There’s a Good Chance You’re Allosexual. So What Is Allosexuality?

Allosexuality is a new word for an old concept, one with which you're probably quite familiar

flag of grey black and pink stripes
The allosexual flag
Image via LGBTA Wiki

If you are a person who experiences sexual attraction to other people, congrats, there’s a word for that: you’re allosexual. 

“Allosexuality means attraction to other people,” says Zhana Vrangalova, PhD., a New York City-based sex researcher and a sexpert for adult toy company LELO. “Allo” is a Greek prefix meaning “other” or “different,” Vrangalova explains, “so basically anyone who feels sexual attraction to other people to some degree can be considered allosexual.” That means that allosexuality is a broad umbrella term encompassing many different sexualities and identities, including heterosexuality, homosexuality, bisexuality, pansexuality, etc., distinguishing those identities from asexual ones.

If you were unfamiliar with this term that seems to describe a fairly ubiquitous aspect of human existence, don’t worry, it hasn’t been around all that long. “Even though the vast majority of humans on the planet are allosexual, the term itself is relatively new,” Vrangalova tells InsideHook, explaining that the word “allosexuality” only entered the lexicon within the past decade or two, and has only recently begun to approach a mainstream level of cultural awareness. 

But why do we need a term to describe something that, unlike many recent entries in the ever-growing sexual lexicon, has always been acknowledged and accepted as part of the human experience? As it happens, that largely unchallenged awareness and acceptance of sexual attraction is exactly why we need a distinct term for it. The term allosexuality exists less to define or validate allosexual identities than those that fall outside of that umbrella: asexual ones.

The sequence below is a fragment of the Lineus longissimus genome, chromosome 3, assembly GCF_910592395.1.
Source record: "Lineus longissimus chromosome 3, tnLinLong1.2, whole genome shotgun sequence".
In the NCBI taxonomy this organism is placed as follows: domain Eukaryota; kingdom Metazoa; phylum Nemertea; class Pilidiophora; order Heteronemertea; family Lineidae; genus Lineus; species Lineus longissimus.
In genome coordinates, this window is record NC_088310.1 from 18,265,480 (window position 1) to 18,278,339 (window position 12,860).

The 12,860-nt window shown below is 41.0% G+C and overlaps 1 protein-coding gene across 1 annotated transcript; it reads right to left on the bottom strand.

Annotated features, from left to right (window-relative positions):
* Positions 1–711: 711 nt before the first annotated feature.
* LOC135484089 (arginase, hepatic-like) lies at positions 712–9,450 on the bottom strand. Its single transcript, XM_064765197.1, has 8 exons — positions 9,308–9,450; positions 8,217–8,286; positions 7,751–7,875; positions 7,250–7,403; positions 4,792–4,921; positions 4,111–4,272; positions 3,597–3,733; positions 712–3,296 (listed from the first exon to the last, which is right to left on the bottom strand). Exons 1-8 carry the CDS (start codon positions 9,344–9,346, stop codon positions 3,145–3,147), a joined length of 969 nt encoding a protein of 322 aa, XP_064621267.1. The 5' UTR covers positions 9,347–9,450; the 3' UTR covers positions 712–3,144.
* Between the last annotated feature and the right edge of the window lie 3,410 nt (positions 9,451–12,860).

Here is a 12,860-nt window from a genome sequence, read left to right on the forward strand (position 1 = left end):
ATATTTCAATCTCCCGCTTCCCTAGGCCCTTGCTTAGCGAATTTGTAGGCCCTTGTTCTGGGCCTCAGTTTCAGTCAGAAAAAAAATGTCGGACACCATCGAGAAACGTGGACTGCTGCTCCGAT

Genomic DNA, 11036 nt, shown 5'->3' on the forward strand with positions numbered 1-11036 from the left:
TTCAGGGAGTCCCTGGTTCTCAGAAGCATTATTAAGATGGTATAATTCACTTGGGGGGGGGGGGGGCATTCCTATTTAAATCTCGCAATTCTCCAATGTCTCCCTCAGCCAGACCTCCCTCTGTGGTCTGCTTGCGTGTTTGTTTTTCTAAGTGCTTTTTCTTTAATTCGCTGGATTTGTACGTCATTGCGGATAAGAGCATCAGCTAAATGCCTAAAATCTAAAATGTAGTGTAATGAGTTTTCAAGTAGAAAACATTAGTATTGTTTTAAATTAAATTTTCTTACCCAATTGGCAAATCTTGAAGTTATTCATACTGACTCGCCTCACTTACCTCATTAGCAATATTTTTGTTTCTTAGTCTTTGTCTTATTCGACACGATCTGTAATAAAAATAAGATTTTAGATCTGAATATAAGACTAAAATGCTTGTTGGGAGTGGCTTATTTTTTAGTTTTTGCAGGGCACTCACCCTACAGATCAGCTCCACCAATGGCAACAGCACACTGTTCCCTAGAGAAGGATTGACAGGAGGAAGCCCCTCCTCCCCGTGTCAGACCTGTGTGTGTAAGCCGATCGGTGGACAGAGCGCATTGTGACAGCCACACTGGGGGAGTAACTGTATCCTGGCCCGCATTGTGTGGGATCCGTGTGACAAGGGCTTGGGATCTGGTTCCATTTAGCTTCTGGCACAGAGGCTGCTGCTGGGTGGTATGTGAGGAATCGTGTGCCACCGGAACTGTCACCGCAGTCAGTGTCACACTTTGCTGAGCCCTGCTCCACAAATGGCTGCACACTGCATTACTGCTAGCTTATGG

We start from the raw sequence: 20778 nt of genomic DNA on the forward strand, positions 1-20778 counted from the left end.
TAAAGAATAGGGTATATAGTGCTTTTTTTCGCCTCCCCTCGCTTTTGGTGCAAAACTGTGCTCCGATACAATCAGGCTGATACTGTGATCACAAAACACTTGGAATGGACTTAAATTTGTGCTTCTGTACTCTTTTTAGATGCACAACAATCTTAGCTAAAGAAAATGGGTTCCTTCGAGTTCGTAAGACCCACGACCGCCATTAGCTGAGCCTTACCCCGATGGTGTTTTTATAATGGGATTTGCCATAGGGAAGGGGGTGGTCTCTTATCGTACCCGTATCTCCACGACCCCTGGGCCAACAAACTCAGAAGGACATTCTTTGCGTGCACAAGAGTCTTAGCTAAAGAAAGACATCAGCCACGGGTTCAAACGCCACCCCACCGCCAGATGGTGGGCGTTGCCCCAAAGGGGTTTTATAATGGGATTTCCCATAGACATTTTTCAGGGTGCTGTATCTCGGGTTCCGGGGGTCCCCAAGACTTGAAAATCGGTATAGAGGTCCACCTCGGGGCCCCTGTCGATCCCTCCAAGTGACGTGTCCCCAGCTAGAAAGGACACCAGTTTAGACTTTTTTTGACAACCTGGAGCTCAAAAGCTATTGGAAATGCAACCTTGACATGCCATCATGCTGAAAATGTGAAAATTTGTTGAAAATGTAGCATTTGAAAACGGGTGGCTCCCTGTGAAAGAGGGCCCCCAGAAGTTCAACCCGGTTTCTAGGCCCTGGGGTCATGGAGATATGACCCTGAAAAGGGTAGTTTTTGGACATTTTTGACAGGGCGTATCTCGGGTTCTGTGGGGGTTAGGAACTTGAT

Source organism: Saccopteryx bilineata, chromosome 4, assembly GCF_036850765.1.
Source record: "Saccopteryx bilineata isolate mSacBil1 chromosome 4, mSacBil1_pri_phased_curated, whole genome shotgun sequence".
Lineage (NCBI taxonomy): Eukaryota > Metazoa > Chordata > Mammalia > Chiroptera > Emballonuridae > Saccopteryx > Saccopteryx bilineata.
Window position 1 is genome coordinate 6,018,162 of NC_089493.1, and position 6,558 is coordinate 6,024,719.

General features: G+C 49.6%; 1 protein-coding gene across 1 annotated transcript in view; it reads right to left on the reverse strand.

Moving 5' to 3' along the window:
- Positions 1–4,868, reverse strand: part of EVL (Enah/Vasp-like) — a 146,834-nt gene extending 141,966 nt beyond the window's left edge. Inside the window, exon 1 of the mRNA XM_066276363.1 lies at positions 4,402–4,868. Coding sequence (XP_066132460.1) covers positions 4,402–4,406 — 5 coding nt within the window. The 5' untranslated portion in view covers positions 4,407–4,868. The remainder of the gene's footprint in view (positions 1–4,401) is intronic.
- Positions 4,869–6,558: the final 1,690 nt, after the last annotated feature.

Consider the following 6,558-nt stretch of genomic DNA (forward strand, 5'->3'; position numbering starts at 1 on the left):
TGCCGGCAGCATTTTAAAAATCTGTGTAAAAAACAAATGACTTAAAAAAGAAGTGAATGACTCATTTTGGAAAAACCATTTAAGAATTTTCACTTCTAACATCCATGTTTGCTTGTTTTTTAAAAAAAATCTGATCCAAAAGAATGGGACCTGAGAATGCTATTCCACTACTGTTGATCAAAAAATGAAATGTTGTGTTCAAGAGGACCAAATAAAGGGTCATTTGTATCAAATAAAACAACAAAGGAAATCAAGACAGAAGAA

According to Vrangalova, “It was coined about 10 to 20 years ago as the asexuality movement became more visible with the goal of educating and destigmatizing asexuality.”

Essentially, allosexuality is less about what it is than what it’s not. The term exists to recognize asexuality as a valid identity (or range of identities) rather than a deviation from the “norm” allosexuality has long been presumed. 

“It’s really important that we have a word for allosexuality,” says Vrangalova. “When something — in this case, sexual attraction to others — comes so naturally to you and most other people in the world, it’s very hard to take a mental step away from it and imagine someone not experiencing that same thing. So having a word for this majority experience helps put that experience in a broader perspective, raises awareness about the spectrum of sexual orientation, and allows people to better understand the minority experiences.”

In this case, those “minority experiences” include the wide range of identities that exist somewhere on the asexual spectrum, including demisexuality and “greysexuality,” terms used to describe individuals who only experience sexual attraction in certain contexts, or identify somewhere between allosexual and asexual. 

“You can think of allosexuality and asexuality as two ends of the spectrum, with folks who feel very strong and immediate sexual attraction to other people on one end of the spectrum, and those who feel no sexual attraction for other people whatsoever at the other end, with various degrees of demi and greysexuality in between,” says Vrangalova. 

In short, allosexuality is a just a term that exists to help us reframe our often unconscious beliefs about what constitutes “normal” human experience. Thinking about allosexuality as allosexuality, rather than a presumed norm or default human setting, opens up space to acknowledge, explore and accept the wide range of identities and experiences that fall outside of it. 

“The reality is that everything in human psychology exists on a spectrum,” says Vrangalova. “Understanding that different people fall along different points of these spectra is critical for understanding, accepting and learning how to live with each other in this globalized, diverse world.”

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